Expectations stay high for St. Joe's women

Dynamic duo: St. Joseph's guards Natasha Cloud (left) and Erin Shields are two reasons the Hawks are expected to do well in the Atlantic Ten. CHARLES FOX / Staff Photographer
Dynamic duo: St. Joseph's guards Natasha Cloud (left) and Erin Shields are two reasons the Hawks are expected to do well in the Atlantic Ten. CHARLES FOX / Staff Photographer
Posted: November 06, 2013

The success of last season was a long time coming for the St. Joseph's women's basketball team, which broke a 12-year drought by getting to the NCAA tournament and winning the Atlantic Ten tournament by upsetting nationally ranked Dayton in the semifinals.

Good omens loomed early with the upset on Hawk Hill of then fifth-ranked Maryland and a last-second win at Drexel.

Many of the achievements for veteran coach Cindy Griffin at her alma mater were built on the play of senior center Chatilla Van Grinsven, who averaged 14.9 points per game and 10.5 rebounds while blocking 47 shots. Van Grinsven went on to last until the final cuts as a free-agent signee with the WNBA Connecticut Sun.

While Van Grinsven's exit will be felt, the Hawks have enough talent to have merited a pick of second from the Atlantic Ten coaches behind Dayton, which is ranked 14th in the Associated Press preseason women's media poll.

A big reason is the backcourt with senior sharpshooter Erin Shields, whose three-point prowess lit up the local NCAA summer league in the offseason, and Natasha Cloud, who was a top defender after the Cardinal O'Hara graduate became eligible last season following her transfer from Maryland.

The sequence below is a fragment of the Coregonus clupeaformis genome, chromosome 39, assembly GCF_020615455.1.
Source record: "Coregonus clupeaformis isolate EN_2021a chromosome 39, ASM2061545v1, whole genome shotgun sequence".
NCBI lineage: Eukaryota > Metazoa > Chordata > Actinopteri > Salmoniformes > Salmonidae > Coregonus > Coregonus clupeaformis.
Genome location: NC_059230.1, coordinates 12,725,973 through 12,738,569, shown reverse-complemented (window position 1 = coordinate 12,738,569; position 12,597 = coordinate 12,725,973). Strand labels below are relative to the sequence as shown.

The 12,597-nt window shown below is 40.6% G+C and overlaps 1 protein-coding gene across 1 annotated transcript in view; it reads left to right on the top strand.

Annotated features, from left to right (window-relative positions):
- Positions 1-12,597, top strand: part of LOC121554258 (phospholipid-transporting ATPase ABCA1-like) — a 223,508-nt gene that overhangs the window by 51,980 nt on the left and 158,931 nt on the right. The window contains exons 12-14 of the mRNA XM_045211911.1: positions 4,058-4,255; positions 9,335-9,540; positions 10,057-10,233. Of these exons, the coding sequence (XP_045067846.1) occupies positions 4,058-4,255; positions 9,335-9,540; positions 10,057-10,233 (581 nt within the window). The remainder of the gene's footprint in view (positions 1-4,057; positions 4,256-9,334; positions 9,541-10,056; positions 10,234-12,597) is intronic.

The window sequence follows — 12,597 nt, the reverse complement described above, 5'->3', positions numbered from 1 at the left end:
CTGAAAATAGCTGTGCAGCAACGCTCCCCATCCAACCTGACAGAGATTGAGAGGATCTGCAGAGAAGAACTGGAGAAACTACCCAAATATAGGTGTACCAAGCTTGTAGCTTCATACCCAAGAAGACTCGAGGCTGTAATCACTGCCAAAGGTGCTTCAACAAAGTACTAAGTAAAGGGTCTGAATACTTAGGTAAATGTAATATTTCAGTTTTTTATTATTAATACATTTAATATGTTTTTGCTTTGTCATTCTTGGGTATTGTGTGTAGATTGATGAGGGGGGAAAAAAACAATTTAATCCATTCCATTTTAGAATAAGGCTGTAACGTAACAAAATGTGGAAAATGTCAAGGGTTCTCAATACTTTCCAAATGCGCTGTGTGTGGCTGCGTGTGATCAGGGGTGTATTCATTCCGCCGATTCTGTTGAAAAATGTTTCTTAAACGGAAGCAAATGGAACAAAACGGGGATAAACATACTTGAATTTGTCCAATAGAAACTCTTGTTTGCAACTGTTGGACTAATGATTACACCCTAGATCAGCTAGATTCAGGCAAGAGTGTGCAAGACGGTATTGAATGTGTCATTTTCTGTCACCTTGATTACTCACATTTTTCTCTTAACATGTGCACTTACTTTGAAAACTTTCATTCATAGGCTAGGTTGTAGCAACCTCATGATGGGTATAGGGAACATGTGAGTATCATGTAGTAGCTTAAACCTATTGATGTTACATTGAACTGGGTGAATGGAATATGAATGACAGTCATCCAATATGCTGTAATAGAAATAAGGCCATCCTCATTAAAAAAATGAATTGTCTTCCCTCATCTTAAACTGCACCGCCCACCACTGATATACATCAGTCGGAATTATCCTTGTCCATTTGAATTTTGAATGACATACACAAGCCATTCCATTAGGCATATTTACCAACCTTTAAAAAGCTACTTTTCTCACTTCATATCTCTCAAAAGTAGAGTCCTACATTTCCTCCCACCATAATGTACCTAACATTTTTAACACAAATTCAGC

"With those two - Shields and Cloud - you know what you are going to get every day and as for our returning post players, they did see a lot of playing time behind Chatilla," Griffin said.

That group includes Ashley Robinson, a 6-foot-2 redshirt junior from Archbishop Wood who missed her first two seasons with recurring knee injuries, and senior forward Ilze Gotfrida from Latvia. Geena Gomez, a 5-8 freshman guard from Huntington Beach, Calif., highlights the newcomers.

Two significant changes in the Atlantic Ten have occurred - one involving departures with one-year member Butler heading to the new Big East, perennial challenger Charlotte off to Conference USA, and closer to home, Big Five rival Temple leaving for what became the American Athletic Association out of the football portion of the old Big East.

As a result, the Hawks won't see much of the Owls, twice a season minimally, and they will see Temple much earlier on the schedule.

Meanwhile St. Joseph's, which hosted all of the A-10 tourney two years ago and most of it last season, will now have to play for the title the next three years in Richmond, Va., which is said to have tossed $10,000 to the league for the women as a reaction to losing the Colonial Athletic Association men's tourney to Baltimore.

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